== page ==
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In the crosshairs of conscience: John Kitzhaber's death penalty reckoning

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To cope with his dread, John Kitzhaber opened his leather-bound journal and began to write.
It was a little past 9 on the morning of Nov. 22, 2011. Gary Haugen had dropped his appeals. A Marion County judge had signed the murderer's death warrant, leaving Kitzhaber, a former emergency room doctor, to decide Haugen's fate. The 49-year-old would soon die by lethal injection if the governor didn't intervene.
Kitzhaber was exhausted, having been unable to sleep the night before, but he needed to call the families of Haugen's victims.
"I know my decision will delay the closure they need and deserve," he wrote.
The son of University of Oregon English professors, Kitzhaber began writing each day in his journal in the early 1970s. The practice helped him organize his thoughts and, on that particular morning, gather his courage.
Kitzhaber first dialed the widow of David Polin, an inmate Haugen beat and stabbed to death in 2003 while already serving a life sentence fo…

Japan: Ex-Aum cult member on death row calls founder 'criminal' in memoir

Former leader of the Aum Shinrikyo cult Shoko Asahara
Former leader of the Aum Shinrikyo cult Shoko Asahara
TOKYO — A former senior member of the Aum Shinrikyo cult who is on death row has described the founder and “guru” he once revered, Shoko Asahara, as a “criminal” in a recently published memoir.

Tomomasa Nakagawa, convicted for his role in producing sarin used in the deadly nerve gas attack on the Tokyo subway system on March 20, 1995, said in the six-page article in the November edition of Japanese magazine Chemistry Today that Asahara transformed what was otherwise a religious group into one that produced chemical weapons and perpetrated murder.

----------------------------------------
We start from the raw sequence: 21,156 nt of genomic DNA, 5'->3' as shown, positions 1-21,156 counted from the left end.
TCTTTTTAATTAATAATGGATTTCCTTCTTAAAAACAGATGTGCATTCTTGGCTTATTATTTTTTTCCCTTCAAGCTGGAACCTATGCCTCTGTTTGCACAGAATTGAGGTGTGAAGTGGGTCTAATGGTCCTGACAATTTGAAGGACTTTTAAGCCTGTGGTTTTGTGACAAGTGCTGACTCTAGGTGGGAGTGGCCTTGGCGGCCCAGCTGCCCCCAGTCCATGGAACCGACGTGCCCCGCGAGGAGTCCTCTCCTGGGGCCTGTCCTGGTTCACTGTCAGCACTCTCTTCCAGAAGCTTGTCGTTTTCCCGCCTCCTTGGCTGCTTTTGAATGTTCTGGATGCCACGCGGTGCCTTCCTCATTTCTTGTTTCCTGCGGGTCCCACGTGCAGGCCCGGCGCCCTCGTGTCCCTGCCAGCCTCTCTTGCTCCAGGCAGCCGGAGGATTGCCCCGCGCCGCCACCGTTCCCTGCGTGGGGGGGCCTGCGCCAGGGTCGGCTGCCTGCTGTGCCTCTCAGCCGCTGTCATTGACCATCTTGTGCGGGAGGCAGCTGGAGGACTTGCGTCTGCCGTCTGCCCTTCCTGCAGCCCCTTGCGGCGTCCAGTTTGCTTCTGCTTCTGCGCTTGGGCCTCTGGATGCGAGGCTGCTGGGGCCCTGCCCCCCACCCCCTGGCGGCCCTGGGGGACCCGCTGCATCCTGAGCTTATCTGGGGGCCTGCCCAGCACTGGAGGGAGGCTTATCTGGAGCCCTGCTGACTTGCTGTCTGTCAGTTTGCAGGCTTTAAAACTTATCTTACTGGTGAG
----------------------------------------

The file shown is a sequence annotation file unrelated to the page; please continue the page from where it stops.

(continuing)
The terror attack on the subway system killed 13 and left more than 6,000 people injured.

In the memoir, Nakagawa, 54, referred to the founder as “Mr Asahara” and said he “chose those who deeply trusted him and ordered them to take actions” such as committing murder and manufacturing chemical weapons.

He said Asahara’s “ability to lead yoga and meditation was extremely high” and that none of the cult members, including himself, imagined they would become involved in such actions as killing when they joined the group.

Nakagawa’s death sentence was finalized in 2011. The 61-year-old Asahara, whose real name is Chizuo Matsumoto, is also still on death row.

His memoir also carried a personal apology to victims of the attack, as well as details of sarin production.

Nakagawa decided to write the article after being encouraged by Anthony Tu, a Colorado State University emeritus professor and toxicologist researching a string of incidents involving the cult. Tu, 86, has been visiting Nakagawa while in prison since 2011.

The sarin gas attack on the Tokyo subway system on March 20, 1995 killed 13 and left more than 6,000 injured.
The sarin gas attack on the Tokyo subway system on March 20, 1995
killed 13 and left more than 6,000 people injured.
Nakagawa recounted that after succeeding in manufacturing about 30 kilograms of sarin compound in February 1994, they spread about 12 liters of it in Matsumoto, Nagano Prefecture in June that year. This eventually resulted in a “major incident,” he said.

Aum Shinrikyo is also known for having staged a sarin gas attack in a residential area of Matsumoto in central Japan on June 27, 1994, which killed eight people.

In producing sarin, one needs to have graduate school-level knowledge and experience in chemistry, and special equipment and systems must be in place to treat those who may have been poisoned by sarin, Nakagawa said.

He added, however, that it is hard now to obtain raw materials for sarin production and ruled out the possibility of another terror attack with sarin in Japan.

“If the investigative authorities pay close attention, it would be nearly impossible for such an act to be carried out,” Nakagawa said.

Death sentences have been finalized for 10 members of the cult in connection with the attack and other crimes, while sentences of life in prison have been finalized for four others.

In 2000, Aum Shinrikyo was renamed Aleph. In 2007, senior Alegh member Fumihiro Joyu left the group to establish a separate group—Hikarinowa, or the Circle of Rainbow.

Source: Japan Today, December 18, 2016

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